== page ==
At the end of the Matt chat, I was offered the job and scheduled to start the following Monday, so my first day ended up being July 17th.  It was surreal to get this job. I was looking forward to working at Automattic, but I was also cautiously optimistic about my chances of passing the trial. I’d heard from other people and read other blogs about people who hadn’t passed the trial, and a friend of mine had even gone through the trial and not passed. I took that Friday to myself and then prepared over the weekend to start my new job full-time Monday.

Brewin’ up a Storm

Rebecca and I started brewing beer. Years ago (2012) I started brewing beer with my friend Alex. I gave it up when I moved to South Korea since my apartment was so small. However, since back to America, I started brewing beer again, and Rebecca was happy to join in.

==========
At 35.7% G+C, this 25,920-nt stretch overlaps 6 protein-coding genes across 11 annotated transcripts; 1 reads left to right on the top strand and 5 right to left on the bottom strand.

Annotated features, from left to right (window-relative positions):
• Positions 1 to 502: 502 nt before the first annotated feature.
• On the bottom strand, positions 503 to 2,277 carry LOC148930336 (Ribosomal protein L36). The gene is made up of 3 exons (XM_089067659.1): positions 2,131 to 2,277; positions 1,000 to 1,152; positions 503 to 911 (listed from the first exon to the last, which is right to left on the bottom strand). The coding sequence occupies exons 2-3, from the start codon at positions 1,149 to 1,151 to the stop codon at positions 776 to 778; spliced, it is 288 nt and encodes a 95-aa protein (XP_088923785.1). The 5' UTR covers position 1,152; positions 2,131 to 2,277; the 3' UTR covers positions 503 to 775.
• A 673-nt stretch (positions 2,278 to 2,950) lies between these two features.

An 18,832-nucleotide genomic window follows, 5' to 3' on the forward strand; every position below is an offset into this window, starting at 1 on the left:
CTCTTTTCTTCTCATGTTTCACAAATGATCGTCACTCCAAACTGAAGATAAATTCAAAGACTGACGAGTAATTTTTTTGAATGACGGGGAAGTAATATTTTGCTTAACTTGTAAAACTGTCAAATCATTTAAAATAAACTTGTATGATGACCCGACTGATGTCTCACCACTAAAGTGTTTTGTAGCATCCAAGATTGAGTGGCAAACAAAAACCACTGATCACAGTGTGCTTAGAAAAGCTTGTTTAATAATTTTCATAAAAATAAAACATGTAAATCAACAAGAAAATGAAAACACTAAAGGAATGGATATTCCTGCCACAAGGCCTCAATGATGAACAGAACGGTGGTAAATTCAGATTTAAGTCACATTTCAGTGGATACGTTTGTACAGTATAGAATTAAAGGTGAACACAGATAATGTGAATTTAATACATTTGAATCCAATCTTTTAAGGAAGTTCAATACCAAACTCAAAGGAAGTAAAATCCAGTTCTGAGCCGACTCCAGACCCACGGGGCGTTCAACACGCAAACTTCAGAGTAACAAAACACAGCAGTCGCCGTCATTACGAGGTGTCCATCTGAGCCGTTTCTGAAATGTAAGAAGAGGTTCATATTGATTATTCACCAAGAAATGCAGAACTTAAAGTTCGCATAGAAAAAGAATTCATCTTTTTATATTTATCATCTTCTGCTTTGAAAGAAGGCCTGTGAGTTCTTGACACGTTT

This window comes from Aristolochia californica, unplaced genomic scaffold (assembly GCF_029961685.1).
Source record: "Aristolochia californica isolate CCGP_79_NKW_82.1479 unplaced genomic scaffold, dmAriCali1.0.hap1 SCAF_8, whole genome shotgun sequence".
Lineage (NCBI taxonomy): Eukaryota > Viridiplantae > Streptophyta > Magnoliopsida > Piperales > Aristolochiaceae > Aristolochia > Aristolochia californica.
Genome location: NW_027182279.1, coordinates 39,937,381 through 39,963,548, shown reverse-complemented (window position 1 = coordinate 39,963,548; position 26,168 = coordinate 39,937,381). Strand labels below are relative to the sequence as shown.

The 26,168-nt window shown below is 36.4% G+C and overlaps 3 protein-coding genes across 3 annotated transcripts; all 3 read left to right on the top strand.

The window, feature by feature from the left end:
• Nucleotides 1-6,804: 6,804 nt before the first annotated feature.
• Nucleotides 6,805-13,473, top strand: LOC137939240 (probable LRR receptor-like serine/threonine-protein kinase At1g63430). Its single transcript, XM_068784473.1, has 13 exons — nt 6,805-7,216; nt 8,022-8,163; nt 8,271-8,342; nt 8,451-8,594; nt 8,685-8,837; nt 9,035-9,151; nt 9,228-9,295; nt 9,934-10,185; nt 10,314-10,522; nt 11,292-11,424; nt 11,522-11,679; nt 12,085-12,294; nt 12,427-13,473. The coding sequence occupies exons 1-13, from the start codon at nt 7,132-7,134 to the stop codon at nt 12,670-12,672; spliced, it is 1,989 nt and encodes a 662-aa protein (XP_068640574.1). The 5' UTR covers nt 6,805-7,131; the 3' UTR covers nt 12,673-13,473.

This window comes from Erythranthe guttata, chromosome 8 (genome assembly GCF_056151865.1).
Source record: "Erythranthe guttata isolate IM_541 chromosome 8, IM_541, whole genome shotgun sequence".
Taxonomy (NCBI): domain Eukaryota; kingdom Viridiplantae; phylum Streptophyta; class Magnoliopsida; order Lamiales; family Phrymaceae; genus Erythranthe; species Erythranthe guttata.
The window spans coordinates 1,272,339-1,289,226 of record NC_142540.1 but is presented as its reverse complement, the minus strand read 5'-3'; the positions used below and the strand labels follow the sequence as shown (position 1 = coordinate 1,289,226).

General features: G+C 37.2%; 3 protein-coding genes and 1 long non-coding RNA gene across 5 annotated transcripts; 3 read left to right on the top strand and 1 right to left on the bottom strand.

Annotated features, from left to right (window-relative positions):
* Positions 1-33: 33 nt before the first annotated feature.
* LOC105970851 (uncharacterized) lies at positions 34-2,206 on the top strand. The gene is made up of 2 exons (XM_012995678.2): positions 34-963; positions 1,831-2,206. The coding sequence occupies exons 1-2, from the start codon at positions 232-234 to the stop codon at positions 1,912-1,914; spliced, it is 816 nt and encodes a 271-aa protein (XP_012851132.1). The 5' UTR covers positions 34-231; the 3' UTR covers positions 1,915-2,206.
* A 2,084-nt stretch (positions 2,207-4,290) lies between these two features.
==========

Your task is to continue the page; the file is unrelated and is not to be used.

It’s a lot easier to get into brewing beer now. I remember four years ago having to scavenge on Craigslist for equipment. This time around I just went on Amazon and found a basic kit from Northern Brewer for $99, including a recipe for a beer (~$40 value). Our first beer was the White House Honey Ale. We spent a Saturday morning and afternoon brewing the beer. Once the active steps were done, we transferred the beer to a carboy to ferment for the next 2 weeks. Extract beer brewing (the sort that you can buy all-in-one recipe kits for) is pretty easy to do. Essentially it’s some variation on:

  1. bring 2 gallons of water to a boil
  2. put grain (look like oatmeal) into a cheesecloth
  3. steep in boiling water
  4. add malt extract (looks like honey)
  5. stir, add hops
  6. add enough water to bring total size to 5 gallons
  7. leave to cool
  8. transfer to a big white bucket
  9. leave to sit for 2 weeks
  10. bottle it